LOS ANGELES (AP) — President Barack Obama's re-election was well watched but wasn't the TV ratings record-breaker his first victory four years proved to be.
An estimated 66.8 million viewers watched election returns on broadcast and cable networks Tuesday, the Nielsen Co. said Wednesday.
The audience fell short of the record 71.5 million viewers who tuned in to the outcome of the 2008 contest and the historic election of the first African-American president.
NBC came out on top among all networks, averaging 12.1 million viewers during the three hours of prime time, 8-11 p.m. Fox News Channel held the No. 2 slot with 11.45 million viewers, the biggest average ever in the network's 16-year history.
Among other networks, ABC drew 10.52 million viewers, CNN had 9.25 million, CBS had 7.92 million, FOX (broadcast sister to Fox News) had 4.93 million and MSNBC had 4.7 million.
Cable rivals CNN and Fox News both could claim bragging rights, depending on how the pie is sliced.
Networks didn't call the race for Obama until after 11 p.m., so limiting ratings to prime time is akin to measuring viewership for the first three-quarters of an exciting football game decided in the fourth quarter.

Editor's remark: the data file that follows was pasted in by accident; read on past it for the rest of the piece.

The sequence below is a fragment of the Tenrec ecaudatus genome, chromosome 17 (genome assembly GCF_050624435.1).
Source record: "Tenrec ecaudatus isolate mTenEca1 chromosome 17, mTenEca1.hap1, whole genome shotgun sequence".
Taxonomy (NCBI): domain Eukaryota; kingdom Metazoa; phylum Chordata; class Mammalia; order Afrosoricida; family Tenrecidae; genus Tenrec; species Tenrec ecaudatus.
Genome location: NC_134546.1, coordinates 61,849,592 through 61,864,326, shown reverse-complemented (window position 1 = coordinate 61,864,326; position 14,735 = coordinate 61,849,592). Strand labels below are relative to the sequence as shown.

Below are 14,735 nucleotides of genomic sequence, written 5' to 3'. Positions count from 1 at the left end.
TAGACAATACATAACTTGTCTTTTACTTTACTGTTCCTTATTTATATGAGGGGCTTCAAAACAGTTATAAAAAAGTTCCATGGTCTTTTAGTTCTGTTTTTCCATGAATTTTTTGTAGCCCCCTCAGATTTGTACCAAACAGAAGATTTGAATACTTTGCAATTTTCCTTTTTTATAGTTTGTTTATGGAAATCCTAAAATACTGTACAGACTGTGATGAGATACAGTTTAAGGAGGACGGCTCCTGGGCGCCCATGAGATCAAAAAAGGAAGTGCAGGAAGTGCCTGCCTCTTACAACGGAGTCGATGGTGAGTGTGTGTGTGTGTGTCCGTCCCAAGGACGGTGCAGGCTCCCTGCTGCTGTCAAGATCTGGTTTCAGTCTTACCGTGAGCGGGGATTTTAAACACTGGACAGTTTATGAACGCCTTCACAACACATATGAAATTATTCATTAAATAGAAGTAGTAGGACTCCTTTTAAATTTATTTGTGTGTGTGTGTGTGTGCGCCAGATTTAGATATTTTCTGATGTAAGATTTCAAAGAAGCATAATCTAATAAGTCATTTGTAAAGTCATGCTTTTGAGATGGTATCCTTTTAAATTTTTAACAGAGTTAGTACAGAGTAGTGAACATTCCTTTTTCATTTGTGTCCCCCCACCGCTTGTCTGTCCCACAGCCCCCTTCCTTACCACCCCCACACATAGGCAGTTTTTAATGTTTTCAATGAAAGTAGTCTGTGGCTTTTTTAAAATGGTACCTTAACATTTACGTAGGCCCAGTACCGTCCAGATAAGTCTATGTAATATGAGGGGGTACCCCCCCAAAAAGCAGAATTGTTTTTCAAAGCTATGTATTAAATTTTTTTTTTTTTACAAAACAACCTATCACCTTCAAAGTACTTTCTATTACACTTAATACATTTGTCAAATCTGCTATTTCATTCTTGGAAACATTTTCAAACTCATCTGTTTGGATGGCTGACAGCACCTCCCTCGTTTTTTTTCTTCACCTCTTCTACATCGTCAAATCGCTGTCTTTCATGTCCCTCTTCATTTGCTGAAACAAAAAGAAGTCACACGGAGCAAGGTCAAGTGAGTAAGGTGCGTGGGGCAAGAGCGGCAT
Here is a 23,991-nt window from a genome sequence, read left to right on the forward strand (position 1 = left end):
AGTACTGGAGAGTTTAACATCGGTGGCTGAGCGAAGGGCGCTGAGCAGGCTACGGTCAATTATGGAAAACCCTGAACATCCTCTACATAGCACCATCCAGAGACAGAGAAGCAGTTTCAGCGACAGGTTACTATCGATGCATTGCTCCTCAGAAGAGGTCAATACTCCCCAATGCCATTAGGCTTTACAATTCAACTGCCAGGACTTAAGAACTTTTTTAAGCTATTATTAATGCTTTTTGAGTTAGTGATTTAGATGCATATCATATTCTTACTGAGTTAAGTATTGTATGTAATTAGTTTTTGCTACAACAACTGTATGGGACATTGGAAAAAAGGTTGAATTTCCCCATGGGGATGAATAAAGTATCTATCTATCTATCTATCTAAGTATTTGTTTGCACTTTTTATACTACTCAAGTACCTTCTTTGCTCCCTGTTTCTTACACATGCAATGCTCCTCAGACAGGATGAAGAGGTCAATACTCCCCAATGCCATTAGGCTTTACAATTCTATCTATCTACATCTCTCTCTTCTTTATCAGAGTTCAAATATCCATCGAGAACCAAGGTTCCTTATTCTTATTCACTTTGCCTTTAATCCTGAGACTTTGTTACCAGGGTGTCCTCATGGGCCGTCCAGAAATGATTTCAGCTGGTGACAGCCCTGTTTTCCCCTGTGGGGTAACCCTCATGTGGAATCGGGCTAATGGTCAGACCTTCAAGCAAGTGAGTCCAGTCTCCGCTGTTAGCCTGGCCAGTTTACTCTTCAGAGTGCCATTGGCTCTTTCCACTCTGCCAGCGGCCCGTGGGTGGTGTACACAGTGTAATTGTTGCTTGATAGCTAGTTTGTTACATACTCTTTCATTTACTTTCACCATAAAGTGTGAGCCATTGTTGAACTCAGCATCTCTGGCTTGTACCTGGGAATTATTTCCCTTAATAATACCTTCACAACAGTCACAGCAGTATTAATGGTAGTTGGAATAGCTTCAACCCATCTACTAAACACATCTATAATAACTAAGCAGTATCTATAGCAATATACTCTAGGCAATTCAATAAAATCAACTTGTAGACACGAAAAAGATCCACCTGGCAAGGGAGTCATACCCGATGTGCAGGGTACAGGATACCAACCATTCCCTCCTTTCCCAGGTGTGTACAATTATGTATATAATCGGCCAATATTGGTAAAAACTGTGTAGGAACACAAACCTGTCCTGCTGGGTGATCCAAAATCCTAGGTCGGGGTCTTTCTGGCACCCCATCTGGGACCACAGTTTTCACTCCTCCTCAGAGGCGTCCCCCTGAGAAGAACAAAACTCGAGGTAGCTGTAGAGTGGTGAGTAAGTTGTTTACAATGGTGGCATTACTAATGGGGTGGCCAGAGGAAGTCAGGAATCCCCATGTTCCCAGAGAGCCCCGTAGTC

Expand the window out to between 7 p.m. and 12 a.m., and Fox News had 10.6 million viewers to CNN's 8.9 million, Nielsen said.
Open it even wider, from 7 p.m. to 2 a.m., and CNN has a narrow edge over Fox News: 8.8 million to 8.7 million. The later hours include Romney's concession speech and Obama's victory speech — events that, presumably, wouldn't appeal as much to the Republicans who make up the bulk of Fox News' audience.
Nielsen measured viewership on 13 networks, including ABC, CBS, FOX, NBC, PBS, Univision, Telemundo, CNBC, CNN, Fox News Channel, MSNBC, Current TV and TV One.